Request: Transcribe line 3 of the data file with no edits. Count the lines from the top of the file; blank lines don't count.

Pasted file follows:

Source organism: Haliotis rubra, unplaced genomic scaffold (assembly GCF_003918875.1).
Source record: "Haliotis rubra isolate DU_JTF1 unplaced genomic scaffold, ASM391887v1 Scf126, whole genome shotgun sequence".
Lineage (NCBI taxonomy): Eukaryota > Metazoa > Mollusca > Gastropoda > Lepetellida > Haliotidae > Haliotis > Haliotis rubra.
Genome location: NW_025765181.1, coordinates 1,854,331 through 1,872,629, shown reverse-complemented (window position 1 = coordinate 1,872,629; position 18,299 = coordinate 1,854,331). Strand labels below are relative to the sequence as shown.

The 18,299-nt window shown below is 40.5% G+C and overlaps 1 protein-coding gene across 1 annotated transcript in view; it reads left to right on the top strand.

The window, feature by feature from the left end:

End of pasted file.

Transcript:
Lineage (NCBI taxonomy): Eukaryota > Metazoa > Mollusca > Gastropoda > Lepetellida > Haliotidae > Haliotis > Haliotis rubra.